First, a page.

That's how I felt the first time I saw Jeffrey Buttle skate at the 2002 Nationals. (I missed out on the Kurt era, sadly). That was also the first time I saw Joannie Rochette and I followed her career ever since. It was several years before she got her act together and rose through the ranks. I enjoyed every step! I also got a slight glimpse of that "it" factor with Osmond at last year's Nationals. I became a fan of her then because of her skating and programs, not because I saw OGM in her future.

  11. #26
    Thank God for Stephane Lambiel and Matt Savoie! shine's Avatar
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    Quote Originally Posted by LRK View Post
    . All I can say is that I hope that fans of Kaetlyn REMAIN fans of her, and don't take out their disappointment when she doesn't win everything in sight by an opposite and equal reaction (as we've seen with Adelina) - plus of course all the people annoyed by the hype, who may take the opportunity to pounce.

    Hell hath no fury, like a fan disappointed?
    This is interesting. I've never turned AGAINST a skater that I became a fan of simply because they don't win competitions. Disappointed, yes. But the skater doesn't owe me to win competitions or achieve success. It's not a particular medal that has made me a fan of the skater in the first place.. I wonder what is with that sort of mentality?
    Last edited by shine; 01-27-2013 at 11:03 PM.

  12. #27
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    Quote Originally Posted by shine View Post
    This is interesting. I've never turned AGAINST a skater that I became a fan of simply because they don't win competitions. Disappointed, yes. But the skater doesn't owe me to win competitions or achieve success. It's not a particular medal that has made me a fan out of the skater in the first place..
    After 10+ years on these message boards, I've seen it happen time and again... and when those fans do turn it's UGLY.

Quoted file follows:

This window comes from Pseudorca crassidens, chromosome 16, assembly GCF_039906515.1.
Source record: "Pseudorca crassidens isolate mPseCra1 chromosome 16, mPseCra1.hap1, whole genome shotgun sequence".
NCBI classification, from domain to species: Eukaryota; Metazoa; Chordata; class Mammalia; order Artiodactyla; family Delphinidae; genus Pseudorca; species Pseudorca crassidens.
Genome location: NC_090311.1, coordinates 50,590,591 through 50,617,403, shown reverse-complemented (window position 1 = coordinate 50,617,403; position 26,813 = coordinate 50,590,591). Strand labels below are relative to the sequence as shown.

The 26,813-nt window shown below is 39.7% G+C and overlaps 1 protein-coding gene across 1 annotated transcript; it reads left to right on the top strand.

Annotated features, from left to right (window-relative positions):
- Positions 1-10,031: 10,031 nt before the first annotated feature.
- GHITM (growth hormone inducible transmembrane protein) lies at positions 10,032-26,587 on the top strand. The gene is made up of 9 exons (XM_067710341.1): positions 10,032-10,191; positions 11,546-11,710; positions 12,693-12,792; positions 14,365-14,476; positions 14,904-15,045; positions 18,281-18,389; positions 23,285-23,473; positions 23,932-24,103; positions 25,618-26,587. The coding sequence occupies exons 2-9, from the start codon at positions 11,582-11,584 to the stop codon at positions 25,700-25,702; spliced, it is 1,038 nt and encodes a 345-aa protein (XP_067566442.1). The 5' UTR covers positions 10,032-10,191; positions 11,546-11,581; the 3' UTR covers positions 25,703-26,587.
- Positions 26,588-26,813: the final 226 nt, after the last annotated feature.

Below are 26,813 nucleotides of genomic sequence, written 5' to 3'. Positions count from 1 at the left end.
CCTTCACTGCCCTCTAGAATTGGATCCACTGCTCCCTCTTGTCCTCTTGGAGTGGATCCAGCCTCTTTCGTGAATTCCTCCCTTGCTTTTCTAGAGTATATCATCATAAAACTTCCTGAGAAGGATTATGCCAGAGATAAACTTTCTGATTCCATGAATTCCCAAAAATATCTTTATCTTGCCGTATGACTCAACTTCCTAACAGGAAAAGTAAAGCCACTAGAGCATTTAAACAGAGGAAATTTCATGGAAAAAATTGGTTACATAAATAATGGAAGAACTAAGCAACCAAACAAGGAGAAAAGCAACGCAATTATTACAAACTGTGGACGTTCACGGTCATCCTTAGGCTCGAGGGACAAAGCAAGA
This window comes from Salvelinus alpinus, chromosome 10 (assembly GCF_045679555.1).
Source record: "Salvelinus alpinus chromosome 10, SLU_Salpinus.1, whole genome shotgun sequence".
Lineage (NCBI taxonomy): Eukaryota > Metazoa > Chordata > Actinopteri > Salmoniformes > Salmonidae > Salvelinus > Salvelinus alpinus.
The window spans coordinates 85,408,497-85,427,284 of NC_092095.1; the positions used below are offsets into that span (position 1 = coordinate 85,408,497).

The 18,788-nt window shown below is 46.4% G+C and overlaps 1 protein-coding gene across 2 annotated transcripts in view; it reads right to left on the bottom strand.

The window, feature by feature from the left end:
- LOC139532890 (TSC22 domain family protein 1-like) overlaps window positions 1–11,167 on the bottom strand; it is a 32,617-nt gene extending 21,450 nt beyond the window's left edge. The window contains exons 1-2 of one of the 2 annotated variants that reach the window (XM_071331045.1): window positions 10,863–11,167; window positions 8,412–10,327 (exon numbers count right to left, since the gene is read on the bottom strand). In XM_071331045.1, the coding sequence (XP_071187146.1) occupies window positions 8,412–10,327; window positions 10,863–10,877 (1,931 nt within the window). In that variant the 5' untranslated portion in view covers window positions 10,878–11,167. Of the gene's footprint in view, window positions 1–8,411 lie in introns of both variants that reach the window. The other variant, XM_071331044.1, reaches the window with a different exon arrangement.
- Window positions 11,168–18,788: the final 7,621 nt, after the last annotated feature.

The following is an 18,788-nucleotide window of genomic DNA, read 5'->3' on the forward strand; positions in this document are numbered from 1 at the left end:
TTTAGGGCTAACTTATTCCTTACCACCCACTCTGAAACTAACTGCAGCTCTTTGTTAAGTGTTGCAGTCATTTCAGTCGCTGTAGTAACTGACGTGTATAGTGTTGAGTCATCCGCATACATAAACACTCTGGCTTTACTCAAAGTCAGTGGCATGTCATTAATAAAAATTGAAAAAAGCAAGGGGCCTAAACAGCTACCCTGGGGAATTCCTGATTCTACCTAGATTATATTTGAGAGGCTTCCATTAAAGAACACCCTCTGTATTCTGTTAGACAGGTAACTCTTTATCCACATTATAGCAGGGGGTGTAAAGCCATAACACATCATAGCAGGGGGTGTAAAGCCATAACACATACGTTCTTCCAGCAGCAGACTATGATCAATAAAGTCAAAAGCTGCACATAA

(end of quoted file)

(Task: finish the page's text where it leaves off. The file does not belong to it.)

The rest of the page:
13. #28
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    Quote Originally Posted by bekalc View Post
    I found the hype for Gold to be much because people were already hyping her at ridiculous levels, based one one skate (this was before Jr Nationals/Jr Worlds) I felt this was a girl who didn't even make nationals last year..... This doesn't mean I don't think Gracie is talented.

    I think Adelina deserved some of her hype because she won a number of competitions for a lot of years..Osmond is starting to earn hers.

    However, my problem with the hype is writing people off too quickly (and this includes Gold)...This level of competition has ridiculous amounts of pressure and if you tell someone you most win, or your a failure that's even worse. Sotnikova, Gold etc needs to get use to this level of competition.. .Asada/Kim they didn't win everything their first full year in Seniors. And Plushenko as talented as he is, and as good of a competitor as he was, didn't either.

    I even recall Evan Lyseck having short program problems early in his career.... These skaters need time to get use to competition at this level, and in someways putting on the pressure can make it go faster...
    I'm pretty sure both Asada and Kim medalled their first year in senior competition. I know Yuna got the gold at the TEB and the GP Final, as well as the bronze at Worlds that 2006-07 season.

  14. #29
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    Quote Originally Posted by bmelanie View Post
    I'm pretty sure both Asada and Kim medalled their first year in senior competition. I know Yuna got the gold at the TEB and the GP Final, as well as the bronze at Worlds that 2006-07 season.
    But they didn't win everything, which is what the section you bolded says.

  15. #30
    Custom Title bekalc's Avatar
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    Quote Originally Posted by bmelanie View Post
    I'm pretty sure both Asada and Kim medalled their first year in senior competition. I know Yuna got the gold at the TEB and the GP Final, as well as the bronze at Worlds that 2006-07 season.
    They didn't win everything though. Kim had a lot of falls in the free that year as well (including in her almost all of her wins but the GPF and she wasn't perfect in the GPF either.)....She became a much better competitor later on.

    They weren't perfect straight of the bat skaters. But somehow Adelina is a failure because she wasn't perfect, straight out? Europeans is Adelina's biggest competition ever, and she performed well there. ...

    I say give them time to get use to the pressure of this kind of competition.
    Last edited by bekalc; 01-27-2013 at 11:33 PM.